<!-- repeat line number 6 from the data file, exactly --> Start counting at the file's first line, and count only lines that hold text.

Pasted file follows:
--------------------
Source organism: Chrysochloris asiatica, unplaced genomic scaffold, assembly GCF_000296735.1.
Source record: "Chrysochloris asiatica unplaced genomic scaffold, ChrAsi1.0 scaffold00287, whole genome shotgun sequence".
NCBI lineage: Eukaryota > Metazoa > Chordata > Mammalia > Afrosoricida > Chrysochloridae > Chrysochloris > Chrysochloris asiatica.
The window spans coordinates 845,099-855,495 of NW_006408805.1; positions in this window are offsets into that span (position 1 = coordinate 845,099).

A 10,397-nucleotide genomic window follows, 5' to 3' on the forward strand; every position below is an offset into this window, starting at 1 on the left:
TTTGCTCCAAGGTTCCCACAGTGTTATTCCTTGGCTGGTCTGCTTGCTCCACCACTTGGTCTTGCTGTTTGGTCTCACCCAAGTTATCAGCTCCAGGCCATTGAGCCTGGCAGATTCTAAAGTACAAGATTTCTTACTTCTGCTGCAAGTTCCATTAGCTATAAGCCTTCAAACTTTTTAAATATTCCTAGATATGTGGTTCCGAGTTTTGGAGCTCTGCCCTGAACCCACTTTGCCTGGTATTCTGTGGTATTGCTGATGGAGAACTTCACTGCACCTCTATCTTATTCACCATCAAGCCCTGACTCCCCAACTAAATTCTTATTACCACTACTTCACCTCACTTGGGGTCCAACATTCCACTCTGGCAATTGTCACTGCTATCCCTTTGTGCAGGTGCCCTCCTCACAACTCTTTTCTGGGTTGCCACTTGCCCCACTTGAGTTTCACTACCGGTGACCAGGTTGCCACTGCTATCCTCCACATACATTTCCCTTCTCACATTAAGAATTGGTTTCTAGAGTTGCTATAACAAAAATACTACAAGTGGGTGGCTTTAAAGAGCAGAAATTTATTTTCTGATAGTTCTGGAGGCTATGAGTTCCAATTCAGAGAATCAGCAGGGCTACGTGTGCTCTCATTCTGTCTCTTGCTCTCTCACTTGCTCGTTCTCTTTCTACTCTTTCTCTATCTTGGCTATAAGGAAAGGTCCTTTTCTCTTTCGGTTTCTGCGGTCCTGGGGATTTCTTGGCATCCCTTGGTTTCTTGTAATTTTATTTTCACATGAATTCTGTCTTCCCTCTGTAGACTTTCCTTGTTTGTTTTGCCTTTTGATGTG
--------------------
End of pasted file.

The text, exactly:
TTTGCTCCAAGGTTCCCACAGTGTTATTCCTTGGCTGGTCTGCTTGCTCCACCACTTGGTCTTGCTGTTTGGTCTCACCCAAGTTATCAGCTCCAGGCCATTGAGCCTGGCAGATTCTAAAGTACAAGATTTCTTACTTCTGCTGCAAGTTCCATTAGCTATAAGCCTTCAAACTTTTTAAATATTCCTAGATATGTGGTTCCGAGTTTTGGAGCTCTGCCCTGAACCCACTTTGCCTGGTATTCTGTGGTATTGCTGATGGAGAACTTCACTGCACCTCTATCTTATTCACCATCAAGCCCTGACTCCCCAACTAAATTCTTATTACCACTACTTCACCTCACTTGGGGTCCAACATTCCACTCTGGCAATTGTCACTGCTATCCCTTTGTGCAGGTGCCCTCCTCACAACTCTTTTCTGGGTTGCCACTTGCCCCACTTGAGTTTCACTACCGGTGACCAGGTTGCCACTGCTATCCTCCACATACATTTCCCTTCTCACATTAAGAATTGGTTTCTAGAGTTGCTATAACAAAAATACTACAAGTGGGTGGCTTTAAAGAGCAGAAATTTATTTTCTGATAGTTCTGGAGGCTATGAGTTCCAATTCAGAGAATCAGCAGGGCTACGTGTGCTCTCATTCTGTCTCTTGCTCTCTCACTTGCTCGTTCTCTTTCTACTCTTTCTCTATCTTGGCTATAAGGAAAGGTCCTTTTCTCTTTCGGTTTCTGCGGTCCTGGGGATTTCTTGGCATCCCTTGGTTTCTTGTAATTTTATTTTCACATGAATTCTGTCTTCCCTCTGTAGACTTTCCTTGTTTGTTTTGCCTTTTGATGTG